Kathryn Lopez

There was something brilliant about President-elect Barack Obama's choice of evangelical pastor Rick Warren to give the invocation at his presidential inauguration next month. The preacher and best-selling author is pro-life and anti-gay marriage, making Obama, who leans considerably to the left on these issues, look like a uniter, not a divider. He must have a keen enough radar to know that religious folks have been feeling marginalized from politics of late; Obama's choice caps off an election season that hit churchgoers hard.

Proposition 8, the successful initiative in California that limits the legal definition of marriage to a rite occurring between a man and a woman, has been the most obvious example. Churches have been threatened. The Church of Jesus Christ of Latter-day Saints, as a prominent supporter of that controversial initiative, has been made a scapegoat by 8's angry and vociferous opponents. And the media, having sided with the proposition's detractors, is leading the intolerance campaign.

Yes, I know: The conventional wisdom has it that the opponent of gay marriage is the intolerant one. But can "tolerant" really be the right word to describe this excerpt from a recent Newsweek cover story on religious conservatives and the gay-marriage debate?

"Let's try for a minute to take the religious conservatives at their word and define marriage as the Bible does. Shall we look to Abraham, the great patriarch, who slept with his servant when he discovered his beloved wife, Sarah, was infertile? Or to Jacob, who fathered children with four different women...? Abraham, Jacob, David, Solomon and the kings of Judah and Israel -- all these fathers and heroes were polygamists. The New Testament model of marriage is hardly better... The apostle Paul... regarded marriage as an act of last resort for those unable to contain their animal lust. Would any contemporary heterosexual married couple...turn to the Bible as a how-to script?"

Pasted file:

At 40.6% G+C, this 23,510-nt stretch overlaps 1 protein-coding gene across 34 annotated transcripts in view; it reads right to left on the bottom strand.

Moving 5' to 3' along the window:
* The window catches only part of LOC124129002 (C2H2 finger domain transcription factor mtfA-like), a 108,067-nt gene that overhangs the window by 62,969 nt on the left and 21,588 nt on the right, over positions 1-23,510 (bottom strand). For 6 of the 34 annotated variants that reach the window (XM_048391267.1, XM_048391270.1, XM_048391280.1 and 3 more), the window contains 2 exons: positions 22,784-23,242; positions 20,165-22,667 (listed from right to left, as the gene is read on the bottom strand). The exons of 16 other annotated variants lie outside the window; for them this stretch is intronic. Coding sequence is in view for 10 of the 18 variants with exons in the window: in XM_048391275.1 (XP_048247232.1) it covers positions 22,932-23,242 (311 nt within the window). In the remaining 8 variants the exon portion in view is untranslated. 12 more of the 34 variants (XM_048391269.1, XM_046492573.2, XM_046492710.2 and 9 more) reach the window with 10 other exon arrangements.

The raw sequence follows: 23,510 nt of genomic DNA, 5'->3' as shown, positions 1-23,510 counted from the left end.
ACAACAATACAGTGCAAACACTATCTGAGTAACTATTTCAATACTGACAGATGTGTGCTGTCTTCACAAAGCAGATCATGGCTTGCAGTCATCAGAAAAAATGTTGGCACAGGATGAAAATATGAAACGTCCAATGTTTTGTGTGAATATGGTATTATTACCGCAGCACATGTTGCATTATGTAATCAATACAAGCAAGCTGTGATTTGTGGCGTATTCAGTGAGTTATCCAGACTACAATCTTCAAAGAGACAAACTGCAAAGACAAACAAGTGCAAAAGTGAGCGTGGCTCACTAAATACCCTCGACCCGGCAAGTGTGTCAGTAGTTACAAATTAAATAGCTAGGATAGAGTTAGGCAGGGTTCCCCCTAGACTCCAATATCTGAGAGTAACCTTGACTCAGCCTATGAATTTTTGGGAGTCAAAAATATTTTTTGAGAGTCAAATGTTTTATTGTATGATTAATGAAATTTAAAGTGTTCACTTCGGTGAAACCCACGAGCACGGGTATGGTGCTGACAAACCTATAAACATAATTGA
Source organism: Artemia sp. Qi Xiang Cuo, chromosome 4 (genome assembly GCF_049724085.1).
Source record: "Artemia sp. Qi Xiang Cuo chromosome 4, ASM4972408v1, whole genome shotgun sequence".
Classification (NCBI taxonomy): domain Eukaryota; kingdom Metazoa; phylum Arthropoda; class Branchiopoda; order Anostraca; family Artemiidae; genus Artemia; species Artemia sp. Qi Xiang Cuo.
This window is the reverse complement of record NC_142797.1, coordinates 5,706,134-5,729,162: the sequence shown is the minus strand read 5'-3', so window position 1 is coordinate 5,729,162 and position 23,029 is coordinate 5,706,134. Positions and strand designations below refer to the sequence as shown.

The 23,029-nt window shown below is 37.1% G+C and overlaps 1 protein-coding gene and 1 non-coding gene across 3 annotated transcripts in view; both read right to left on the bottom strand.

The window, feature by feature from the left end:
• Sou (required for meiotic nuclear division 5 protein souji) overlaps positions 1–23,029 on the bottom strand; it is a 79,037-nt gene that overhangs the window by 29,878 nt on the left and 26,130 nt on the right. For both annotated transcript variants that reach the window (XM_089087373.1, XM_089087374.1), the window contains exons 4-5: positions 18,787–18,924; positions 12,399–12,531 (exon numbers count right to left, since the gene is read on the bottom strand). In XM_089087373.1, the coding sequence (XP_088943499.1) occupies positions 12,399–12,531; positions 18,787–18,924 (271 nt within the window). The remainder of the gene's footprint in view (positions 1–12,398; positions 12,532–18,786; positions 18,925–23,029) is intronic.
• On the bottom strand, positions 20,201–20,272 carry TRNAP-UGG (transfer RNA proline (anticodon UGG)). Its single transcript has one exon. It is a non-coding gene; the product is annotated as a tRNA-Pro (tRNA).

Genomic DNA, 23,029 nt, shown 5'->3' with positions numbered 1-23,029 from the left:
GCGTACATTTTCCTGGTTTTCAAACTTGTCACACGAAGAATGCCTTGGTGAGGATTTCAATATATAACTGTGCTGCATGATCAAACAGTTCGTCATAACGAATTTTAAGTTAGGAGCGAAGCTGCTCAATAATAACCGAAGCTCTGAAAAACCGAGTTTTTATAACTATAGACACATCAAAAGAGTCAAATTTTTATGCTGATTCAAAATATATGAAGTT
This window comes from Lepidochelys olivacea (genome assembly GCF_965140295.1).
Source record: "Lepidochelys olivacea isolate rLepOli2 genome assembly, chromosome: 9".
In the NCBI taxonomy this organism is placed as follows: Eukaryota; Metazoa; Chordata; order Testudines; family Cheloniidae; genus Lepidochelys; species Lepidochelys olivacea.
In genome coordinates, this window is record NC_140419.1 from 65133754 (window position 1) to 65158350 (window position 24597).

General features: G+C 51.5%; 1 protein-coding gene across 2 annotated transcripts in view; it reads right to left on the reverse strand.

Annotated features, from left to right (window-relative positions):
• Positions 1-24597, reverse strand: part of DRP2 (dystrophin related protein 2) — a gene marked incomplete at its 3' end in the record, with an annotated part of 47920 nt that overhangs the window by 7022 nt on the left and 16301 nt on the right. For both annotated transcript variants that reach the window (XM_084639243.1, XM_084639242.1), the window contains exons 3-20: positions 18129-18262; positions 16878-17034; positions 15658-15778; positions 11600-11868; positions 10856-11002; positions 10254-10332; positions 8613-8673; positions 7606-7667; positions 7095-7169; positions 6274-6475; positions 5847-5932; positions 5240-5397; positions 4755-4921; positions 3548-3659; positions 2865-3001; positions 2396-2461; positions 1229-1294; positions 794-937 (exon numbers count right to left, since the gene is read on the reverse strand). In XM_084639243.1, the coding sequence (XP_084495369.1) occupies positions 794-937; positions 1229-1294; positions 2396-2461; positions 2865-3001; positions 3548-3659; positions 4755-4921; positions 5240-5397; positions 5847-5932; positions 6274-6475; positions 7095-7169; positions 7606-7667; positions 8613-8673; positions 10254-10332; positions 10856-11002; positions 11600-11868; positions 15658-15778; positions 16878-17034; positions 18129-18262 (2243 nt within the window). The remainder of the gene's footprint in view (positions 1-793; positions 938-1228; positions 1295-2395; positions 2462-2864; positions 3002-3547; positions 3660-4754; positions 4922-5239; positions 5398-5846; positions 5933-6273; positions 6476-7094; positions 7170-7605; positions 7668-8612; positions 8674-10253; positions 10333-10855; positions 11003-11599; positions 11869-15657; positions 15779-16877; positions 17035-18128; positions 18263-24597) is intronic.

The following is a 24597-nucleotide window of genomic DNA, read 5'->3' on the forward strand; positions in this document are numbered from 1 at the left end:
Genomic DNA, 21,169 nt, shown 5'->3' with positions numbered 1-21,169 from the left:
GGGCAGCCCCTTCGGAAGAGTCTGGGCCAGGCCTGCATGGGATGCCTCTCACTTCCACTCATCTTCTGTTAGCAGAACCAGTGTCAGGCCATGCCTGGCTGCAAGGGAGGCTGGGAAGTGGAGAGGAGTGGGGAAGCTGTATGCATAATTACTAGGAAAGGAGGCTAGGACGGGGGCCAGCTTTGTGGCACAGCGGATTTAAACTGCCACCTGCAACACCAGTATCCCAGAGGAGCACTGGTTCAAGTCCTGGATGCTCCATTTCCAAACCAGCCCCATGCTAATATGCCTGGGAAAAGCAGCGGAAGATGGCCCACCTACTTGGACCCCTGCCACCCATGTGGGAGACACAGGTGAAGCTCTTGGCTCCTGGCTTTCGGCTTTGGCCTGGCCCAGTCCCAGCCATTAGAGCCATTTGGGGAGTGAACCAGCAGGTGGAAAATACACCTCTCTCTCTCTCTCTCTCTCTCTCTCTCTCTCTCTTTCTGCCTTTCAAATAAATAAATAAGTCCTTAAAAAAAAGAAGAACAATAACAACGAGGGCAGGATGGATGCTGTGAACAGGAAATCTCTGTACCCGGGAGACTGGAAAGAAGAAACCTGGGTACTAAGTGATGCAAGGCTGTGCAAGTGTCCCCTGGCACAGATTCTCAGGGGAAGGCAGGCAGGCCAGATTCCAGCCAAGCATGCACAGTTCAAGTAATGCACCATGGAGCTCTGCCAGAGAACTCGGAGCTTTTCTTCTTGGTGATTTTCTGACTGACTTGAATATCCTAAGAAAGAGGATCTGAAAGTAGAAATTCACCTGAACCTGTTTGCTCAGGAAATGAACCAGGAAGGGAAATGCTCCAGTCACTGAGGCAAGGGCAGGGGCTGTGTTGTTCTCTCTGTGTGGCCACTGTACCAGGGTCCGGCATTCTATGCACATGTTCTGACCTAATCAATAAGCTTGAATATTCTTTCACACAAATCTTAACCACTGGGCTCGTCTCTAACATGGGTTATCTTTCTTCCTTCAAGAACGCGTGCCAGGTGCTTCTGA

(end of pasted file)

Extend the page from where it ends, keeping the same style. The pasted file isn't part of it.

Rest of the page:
Is such an insultingly simplistic view actually worthy of a national magazine's cover story? Does anyone read the Bible and not understand that Abraham was doing wrong? Rattling off Old Testament sins does not a coherent argument make. Catholics are currently celebrating a Pauline year; I hope most could come to that great saint's defense. St. Paul also happens to have written: "Husbands, love your wives, just as Christ also loved the church and gave Himself up for her." And, yes, for the record, couples do turn to faith ... even in the bedroom. Religious folks want faith to inform their entire lives.


Kathryn Lopez

Kathryn Jean Lopez, editor of National Review Online, writes a weekly column of conservative political and social commentary for Newspaper Enterprise Association.